For example, what a difference there is between France and Germany! Obviously each nation with its respective "fabric," forms one single whole. It is impossible to imagine a France inhabited solely by Germans, or a Germany inhabited solely by Frenchmen.
Classical tradition, and later the profound influence of the Church, taught these men to be much more soul than body, and to seek in material things analogies and supreme lessons about the soul and God. From this comes the admirable consonance between the body and the soul of great peoples. These peoples were led, in an immense unified action, to interpret their respective material surroundings and find in them a multitude of affinities with their own souls, affinities that culture accentuated and made salient.
I have the impression that amid the contemporary storm, most men, depersonalized and reduced to a mass by today's modern, mechanical and cosmopolitan civilization, no longer know how to grasp the spiritual and "divine" significance of things.
Neither do men know how to perceive the links that join them, nor do they understand the settings in which they were born. And, in young countries like Brazil, the symbolic interpretation of panoramas, flora and fauna, the flavor and taste of the fruits of the earth, and the sounds and songs of nature, all this has been reduced, for many of us, to the foggy memories of childhood that progress wiped out in our adolescence with the steam roller of "practical sense."
These considerations came to my mind when I heard of a picturesque episode that took place in Londrina (Brazil). It is with pleasure that I narrate what a friend told me about this "coffee capital."
A man of wit and initiative opened a café there in a glass pavilion. This was not just any café. In his selection of coffee, he offered no less than 25 varieties. I am entertaining myself by running my eyes down the list of the many methods of preparation. Among the hot coffees was, of course, "Café Chantilly," followed by, among others, a somewhat perplexing "Scotch Coffee," in that Scotland does not even produce coffee. After them, come a pompous "Royal Coffee" and a dashing "Society Coffee." The iced coffees are quite naturally headed by "Viennese Coffee." But their ranks are smaller, with only six varieties compared to the 12 hot coffees. The hot and iced coffees are followed by seven more labeled "others." What might "Coffee Crème Liqueur" be like?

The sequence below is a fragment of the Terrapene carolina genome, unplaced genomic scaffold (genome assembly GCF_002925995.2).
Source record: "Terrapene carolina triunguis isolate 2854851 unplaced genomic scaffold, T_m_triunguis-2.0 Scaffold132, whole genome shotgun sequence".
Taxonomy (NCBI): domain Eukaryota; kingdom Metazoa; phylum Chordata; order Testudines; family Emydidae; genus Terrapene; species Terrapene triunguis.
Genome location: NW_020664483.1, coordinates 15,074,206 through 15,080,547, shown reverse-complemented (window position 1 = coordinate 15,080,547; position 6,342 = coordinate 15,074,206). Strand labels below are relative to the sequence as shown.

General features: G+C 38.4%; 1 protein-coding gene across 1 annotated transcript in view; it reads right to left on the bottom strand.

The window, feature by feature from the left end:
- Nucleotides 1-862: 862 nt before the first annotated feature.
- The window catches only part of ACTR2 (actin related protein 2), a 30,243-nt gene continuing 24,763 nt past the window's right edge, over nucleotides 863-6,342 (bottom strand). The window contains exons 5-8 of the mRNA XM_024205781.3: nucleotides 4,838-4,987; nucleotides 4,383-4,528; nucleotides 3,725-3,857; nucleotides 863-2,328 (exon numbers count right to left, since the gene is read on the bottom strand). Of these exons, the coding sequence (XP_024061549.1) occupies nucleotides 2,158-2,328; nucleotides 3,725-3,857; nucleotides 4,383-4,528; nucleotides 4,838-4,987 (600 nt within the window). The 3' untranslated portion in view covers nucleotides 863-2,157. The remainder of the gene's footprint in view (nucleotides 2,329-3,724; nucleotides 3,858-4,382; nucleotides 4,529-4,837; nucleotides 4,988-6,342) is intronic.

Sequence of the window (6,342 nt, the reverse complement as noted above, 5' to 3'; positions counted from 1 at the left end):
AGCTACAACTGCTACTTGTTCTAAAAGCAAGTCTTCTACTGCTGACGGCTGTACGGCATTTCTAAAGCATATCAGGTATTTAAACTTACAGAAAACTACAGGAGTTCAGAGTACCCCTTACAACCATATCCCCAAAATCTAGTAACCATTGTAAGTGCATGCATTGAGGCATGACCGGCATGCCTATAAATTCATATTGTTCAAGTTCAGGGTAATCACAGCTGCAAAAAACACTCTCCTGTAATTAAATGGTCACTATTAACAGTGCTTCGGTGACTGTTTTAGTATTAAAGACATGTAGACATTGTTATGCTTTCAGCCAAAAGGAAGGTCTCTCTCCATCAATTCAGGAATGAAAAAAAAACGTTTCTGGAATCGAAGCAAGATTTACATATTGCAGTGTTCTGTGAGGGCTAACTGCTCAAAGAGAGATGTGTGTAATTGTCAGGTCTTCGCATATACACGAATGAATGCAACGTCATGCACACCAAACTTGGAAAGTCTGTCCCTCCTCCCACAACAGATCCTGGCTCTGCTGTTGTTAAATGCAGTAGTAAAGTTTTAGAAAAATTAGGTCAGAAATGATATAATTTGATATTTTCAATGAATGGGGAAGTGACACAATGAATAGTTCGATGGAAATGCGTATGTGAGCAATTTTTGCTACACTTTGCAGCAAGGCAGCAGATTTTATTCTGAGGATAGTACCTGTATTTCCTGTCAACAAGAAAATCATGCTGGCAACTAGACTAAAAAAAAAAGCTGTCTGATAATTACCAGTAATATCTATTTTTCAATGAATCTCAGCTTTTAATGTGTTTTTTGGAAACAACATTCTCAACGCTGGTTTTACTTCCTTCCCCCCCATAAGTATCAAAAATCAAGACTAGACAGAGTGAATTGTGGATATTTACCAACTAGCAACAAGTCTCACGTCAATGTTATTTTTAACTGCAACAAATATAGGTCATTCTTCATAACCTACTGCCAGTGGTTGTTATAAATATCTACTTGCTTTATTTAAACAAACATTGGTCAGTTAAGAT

How is it different from the simple "Coffee Liqueur?" And the "Coffee candies?" The fact of the matter is that this variety has enchanted the public, and the establishment is always full,
Couldn't this diversification that a man with a lively imagination achieved with coffee also be attained with so many of Brazil's fruits and, mutatis mutandis, with the country's countless flowers? And with this, how many more of our soul's riches could be revealed!
In light of the analogies of a truly Catholic symbolism and the glorious, accompanying labor of our people's soul, how much magnificence would unfold before us!
If someone were to tell me that all this is only daydreaming because it does not solve the oil crisis, I would respond with a hearty laugh. Because a Christian-developed Brazil is not primarily defined as an immense fleet of motor cars, but as an immense family of souls.